Just past the place in the wall where the monster had broken through, Dr. Catterall was kneeling by one of the men I’d seen in Gwendolyn’s wolf pack, applying a salve of some sort to a nasty gash in his chest. The rest of the pack members seemed either to be sitting nearby or standing around watching the doctor work. Gwendolyn saw us and began walking over.

The Master had released me once we were standing in front of the torn painting on the wall, but I was still facing in that direction. So I wasn’t sure what it was that emitted the loud growling sound that came from behind me as Gwendolyn approached. The master sighed and shook his head from side to side resignedly as if this had happened before.

“Osbad, cut that out!” came a gruff voice I hadn’t heard before. The growling subsided.

For her part, Gwendolyn hadn’t flinched or even slowed a bit as she’d approached. Once she stood in front of the Master, she began giving a quiet report about the status of her team.

Since nobody else seemed concerned about the growling, I slowly turned around to discover its source. A polar bear was sitting behind me.

No, that couldn’t be right. It was too small for a polar bear. Still, it was an enormous white furry animal sitting on its haunches on the ground behind me and my mind was having problems reconciling what it was. I blinked a few times as it turned its head from facing Gwendolyn toward me.

“That’s a dog!” I said aloud in surprise.

“Hmph. Well, I can tell you’re a bright one,” said a short man beside the mountain of canine. No, wait again–he was about my height, but the dog’s enormity was messing with my sense of proportions.

Now that I’d managed the seemingly easy task of recognizing the huge dog, I could assess it better. Sitting down, it was easily five feet tall from the ground to the tip of its ears. It was all white with a curly spitz-like tail and a wolf-like face. Its ears were each probably the size of my open hand. Now that it wasn’t growling, it was sitting motionless and quietly with its mouth closed. It was so white that if it hadn’t had dark eyes and a black nose, I might have mistaken it for a pile of fresh fallen snow.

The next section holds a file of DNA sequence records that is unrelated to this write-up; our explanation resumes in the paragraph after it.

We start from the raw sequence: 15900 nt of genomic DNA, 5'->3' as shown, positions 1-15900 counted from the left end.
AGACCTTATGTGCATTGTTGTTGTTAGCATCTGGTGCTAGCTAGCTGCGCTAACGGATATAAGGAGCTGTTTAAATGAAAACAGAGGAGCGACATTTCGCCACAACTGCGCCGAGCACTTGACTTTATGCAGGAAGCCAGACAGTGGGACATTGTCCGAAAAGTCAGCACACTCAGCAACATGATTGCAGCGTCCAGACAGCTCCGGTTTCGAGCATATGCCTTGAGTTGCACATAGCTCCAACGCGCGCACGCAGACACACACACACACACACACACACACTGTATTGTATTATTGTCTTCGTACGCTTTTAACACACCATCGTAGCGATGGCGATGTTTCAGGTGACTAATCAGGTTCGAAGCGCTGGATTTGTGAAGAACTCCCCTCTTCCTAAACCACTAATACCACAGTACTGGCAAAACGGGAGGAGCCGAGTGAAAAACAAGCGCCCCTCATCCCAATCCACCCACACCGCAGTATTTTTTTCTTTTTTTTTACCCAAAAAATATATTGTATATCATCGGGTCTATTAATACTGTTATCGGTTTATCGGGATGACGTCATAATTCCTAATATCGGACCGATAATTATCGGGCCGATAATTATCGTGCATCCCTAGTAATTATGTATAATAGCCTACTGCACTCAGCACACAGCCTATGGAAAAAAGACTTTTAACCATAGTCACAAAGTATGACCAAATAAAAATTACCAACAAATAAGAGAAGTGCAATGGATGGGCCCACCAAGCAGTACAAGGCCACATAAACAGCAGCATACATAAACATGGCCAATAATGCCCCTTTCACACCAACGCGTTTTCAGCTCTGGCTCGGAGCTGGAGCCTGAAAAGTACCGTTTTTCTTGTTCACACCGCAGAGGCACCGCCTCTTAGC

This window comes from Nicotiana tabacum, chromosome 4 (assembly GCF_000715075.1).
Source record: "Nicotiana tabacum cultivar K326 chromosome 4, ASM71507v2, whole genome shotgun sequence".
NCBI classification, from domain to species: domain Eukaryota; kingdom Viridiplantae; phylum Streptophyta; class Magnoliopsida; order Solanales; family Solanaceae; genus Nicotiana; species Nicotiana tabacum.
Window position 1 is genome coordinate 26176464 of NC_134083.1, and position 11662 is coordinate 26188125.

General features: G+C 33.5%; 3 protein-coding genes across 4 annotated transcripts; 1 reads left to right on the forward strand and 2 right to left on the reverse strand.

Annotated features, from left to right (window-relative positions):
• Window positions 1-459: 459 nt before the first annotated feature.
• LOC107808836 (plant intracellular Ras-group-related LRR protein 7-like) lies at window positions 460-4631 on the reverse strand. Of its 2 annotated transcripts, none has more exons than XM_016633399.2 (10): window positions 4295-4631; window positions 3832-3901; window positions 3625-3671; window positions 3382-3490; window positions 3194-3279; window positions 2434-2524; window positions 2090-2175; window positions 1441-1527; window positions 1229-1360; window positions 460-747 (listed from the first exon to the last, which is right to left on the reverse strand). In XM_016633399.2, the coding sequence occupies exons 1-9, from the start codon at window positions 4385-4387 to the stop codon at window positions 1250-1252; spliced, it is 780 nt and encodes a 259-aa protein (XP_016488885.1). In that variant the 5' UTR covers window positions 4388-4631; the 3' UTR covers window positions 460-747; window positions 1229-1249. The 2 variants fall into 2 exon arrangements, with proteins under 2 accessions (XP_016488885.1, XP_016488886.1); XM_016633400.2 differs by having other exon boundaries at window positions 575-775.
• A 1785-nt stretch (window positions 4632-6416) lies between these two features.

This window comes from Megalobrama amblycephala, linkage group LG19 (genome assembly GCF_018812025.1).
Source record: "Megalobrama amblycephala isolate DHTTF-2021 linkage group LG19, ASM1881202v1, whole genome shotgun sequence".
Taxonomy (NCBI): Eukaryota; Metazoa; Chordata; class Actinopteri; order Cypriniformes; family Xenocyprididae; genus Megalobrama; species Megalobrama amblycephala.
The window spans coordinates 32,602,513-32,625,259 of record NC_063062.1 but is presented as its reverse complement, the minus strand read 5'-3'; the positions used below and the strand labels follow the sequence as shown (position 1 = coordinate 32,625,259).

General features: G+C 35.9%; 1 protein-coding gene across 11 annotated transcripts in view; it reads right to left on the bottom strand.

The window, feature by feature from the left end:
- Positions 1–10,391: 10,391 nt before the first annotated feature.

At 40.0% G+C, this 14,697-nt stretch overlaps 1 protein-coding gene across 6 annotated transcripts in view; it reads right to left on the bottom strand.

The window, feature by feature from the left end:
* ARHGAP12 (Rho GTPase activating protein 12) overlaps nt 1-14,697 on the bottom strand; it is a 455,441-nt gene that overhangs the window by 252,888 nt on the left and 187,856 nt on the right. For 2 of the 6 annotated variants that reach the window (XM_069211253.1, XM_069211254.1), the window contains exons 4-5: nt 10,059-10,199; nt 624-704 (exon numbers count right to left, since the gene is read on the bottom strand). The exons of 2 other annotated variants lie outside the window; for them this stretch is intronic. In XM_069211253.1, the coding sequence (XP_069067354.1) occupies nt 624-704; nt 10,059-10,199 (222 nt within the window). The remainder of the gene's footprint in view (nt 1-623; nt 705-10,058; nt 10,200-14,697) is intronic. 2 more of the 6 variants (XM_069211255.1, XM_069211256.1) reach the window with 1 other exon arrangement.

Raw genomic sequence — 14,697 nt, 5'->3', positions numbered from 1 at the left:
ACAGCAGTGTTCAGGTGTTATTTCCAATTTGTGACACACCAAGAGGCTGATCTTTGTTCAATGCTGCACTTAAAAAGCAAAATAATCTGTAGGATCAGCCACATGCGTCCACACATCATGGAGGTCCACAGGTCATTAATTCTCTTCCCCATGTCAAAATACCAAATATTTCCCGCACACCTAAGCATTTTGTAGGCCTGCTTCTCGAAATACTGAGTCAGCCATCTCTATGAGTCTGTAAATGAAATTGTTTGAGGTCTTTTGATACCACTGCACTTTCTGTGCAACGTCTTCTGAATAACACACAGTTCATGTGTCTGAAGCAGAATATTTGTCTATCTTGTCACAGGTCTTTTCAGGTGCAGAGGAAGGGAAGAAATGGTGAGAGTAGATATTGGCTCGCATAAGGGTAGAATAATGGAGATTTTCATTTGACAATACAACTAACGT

“Look, I’ve seen dogs,” I said to the gruff-spoken man. “I like dogs. But that can’t be a dog! I could ride it!”

“Wouldn’t recommend it,” said Gruffy McGruffster. “She’d either complain by biting you in half or go along with it and break you when she ran.”

He was my height but I couldn’t tell much of anything else about the shape of his body because of all the layers he was wearing. Thick and dirty brown work boots covered his feet, and a padded brown overall covered most of the rest of him. I could see he was wearing a blue and black flannel shirt under the overall, and I thought I could see the collar of some thermal underwear peeking out from the neck of that. He wore a gray and bright orange parka on top of all that, again heavily padded and with numerous pockets just like his overalls.

His head had three textures: hat, hair, and hard. The hat on his head was a red and black flannel trucker hat that had never heard of irony and wouldn’t have been interested if it had. Most of the rest of his head was covered in bushy brown and gray hair, including his beard and eyebrows. The little bit of skin I could see between all the hair looked like it had weathered some beatings, just as his eyes did. I couldn’t really see his mouth at all, but I could see an opening in the lower half of his face move a little bit when he talked.

“That sounds like a fair warning,” I replied to him. “My name is Adam. I… think I just started working here.”